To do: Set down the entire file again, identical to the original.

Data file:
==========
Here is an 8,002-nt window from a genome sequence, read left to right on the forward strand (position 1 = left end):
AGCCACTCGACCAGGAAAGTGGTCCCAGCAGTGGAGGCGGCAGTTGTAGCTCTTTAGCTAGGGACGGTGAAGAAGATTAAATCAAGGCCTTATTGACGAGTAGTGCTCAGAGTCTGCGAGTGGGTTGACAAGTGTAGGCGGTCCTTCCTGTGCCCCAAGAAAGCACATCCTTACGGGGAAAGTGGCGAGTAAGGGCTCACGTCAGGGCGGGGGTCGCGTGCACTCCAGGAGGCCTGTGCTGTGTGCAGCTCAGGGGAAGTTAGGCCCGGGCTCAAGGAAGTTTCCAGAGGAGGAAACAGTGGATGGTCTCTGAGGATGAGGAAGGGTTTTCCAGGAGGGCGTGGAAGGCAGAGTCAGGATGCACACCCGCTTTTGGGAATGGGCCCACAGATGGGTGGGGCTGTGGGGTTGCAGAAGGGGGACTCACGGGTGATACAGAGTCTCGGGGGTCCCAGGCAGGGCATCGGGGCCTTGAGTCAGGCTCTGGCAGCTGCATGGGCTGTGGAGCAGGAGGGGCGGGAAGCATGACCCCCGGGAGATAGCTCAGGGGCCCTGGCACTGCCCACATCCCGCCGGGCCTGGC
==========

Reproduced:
Here is an 8,002-nt window from a genome sequence, read left to right on the forward strand (position 1 = left end):
AGCCACTCGACCAGGAAAGTGGTCCCAGCAGTGGAGGCGGCAGTTGTAGCTCTTTAGCTAGGGACGGTGAAGAAGATTAAATCAAGGCCTTATTGACGAGTAGTGCTCAGAGTCTGCGAGTGGGTTGACAAGTGTAGGCGGTCCTTCCTGTGCCCCAAGAAAGCACATCCTTACGGGGAAAGTGGCGAGTAAGGGCTCACGTCAGGGCGGGGGTCGCGTGCACTCCAGGAGGCCTGTGCTGTGTGCAGCTCAGGGGAAGTTAGGCCCGGGCTCAAGGAAGTTTCCAGAGGAGGAAACAGTGGATGGTCTCTGAGGATGAGGAAGGGTTTTCCAGGAGGGCGTGGAAGGCAGAGTCAGGATGCACACCCGCTTTTGGGAATGGGCCCACAGATGGGTGGGGCTGTGGGGTTGCAGAAGGGGGACTCACGGGTGATACAGAGTCTCGGGGGTCCCAGGCAGGGCATCGGGGCCTTGAGTCAGGCTCTGGCAGCTGCATGGGCTGTGGAGCAGGAGGGGCGGGAAGCATGACCCCCGGGAGATAGCTCAGGGGCCCTGGCACTGCCCACATCCCGCCGGGCCTGGC